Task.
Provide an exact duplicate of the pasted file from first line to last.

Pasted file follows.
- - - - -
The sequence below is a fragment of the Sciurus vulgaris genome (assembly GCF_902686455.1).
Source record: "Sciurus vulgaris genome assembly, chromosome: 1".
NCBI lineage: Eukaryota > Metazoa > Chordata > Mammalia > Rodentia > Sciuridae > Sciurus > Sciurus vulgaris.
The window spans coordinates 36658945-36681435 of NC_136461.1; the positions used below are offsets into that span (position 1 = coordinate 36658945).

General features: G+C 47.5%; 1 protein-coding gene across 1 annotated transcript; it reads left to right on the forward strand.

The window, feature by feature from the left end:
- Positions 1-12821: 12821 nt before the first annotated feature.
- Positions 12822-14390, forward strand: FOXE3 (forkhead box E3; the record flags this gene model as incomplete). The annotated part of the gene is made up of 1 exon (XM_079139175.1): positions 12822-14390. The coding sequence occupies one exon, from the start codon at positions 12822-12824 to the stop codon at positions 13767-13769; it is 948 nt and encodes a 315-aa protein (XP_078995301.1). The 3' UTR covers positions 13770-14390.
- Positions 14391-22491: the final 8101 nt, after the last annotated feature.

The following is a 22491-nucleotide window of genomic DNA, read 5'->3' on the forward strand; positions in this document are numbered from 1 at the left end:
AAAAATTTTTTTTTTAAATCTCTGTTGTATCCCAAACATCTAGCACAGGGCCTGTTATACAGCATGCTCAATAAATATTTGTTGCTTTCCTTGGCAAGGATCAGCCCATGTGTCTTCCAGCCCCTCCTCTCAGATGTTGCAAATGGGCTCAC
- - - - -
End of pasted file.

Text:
The sequence below is a fragment of the Sciurus vulgaris genome (assembly GCF_902686455.1).
Source record: "Sciurus vulgaris genome assembly, chromosome: 1".
NCBI lineage: Eukaryota > Metazoa > Chordata > Mammalia > Rodentia > Sciuridae > Sciurus > Sciurus vulgaris.
The window spans coordinates 36658945-36681435 of NC_136461.1; the positions used below are offsets into that span (position 1 = coordinate 36658945).

General features: G+C 47.5%; 1 protein-coding gene across 1 annotated transcript; it reads left to right on the forward strand.

The window, feature by feature from the left end:
- Positions 1-12821: 12821 nt before the first annotated feature.
- Positions 12822-14390, forward strand: FOXE3 (forkhead box E3; the record flags this gene model as incomplete). The annotated part of the gene is made up of 1 exon (XM_079139175.1): positions 12822-14390. The coding sequence occupies one exon, from the start codon at positions 12822-12824 to the stop codon at positions 13767-13769; it is 948 nt and encodes a 315-aa protein (XP_078995301.1). The 3' UTR covers positions 13770-14390.
- Positions 14391-22491: the final 8101 nt, after the last annotated feature.

The following is a 22491-nucleotide window of genomic DNA, read 5'->3' on the forward strand; positions in this document are numbered from 1 at the left end:
AAAAATTTTTTTTTTAAATCTCTGTTGTATCCCAAACATCTAGCACAGGGCCTGTTATACAGCATGCTCAATAAATATTTGTTGCTTTCCTTGGCAAGGATCAGCCCATGTGTCTTCCAGCCCCTCCTCTCAGATGTTGCAAATGGGCTCAC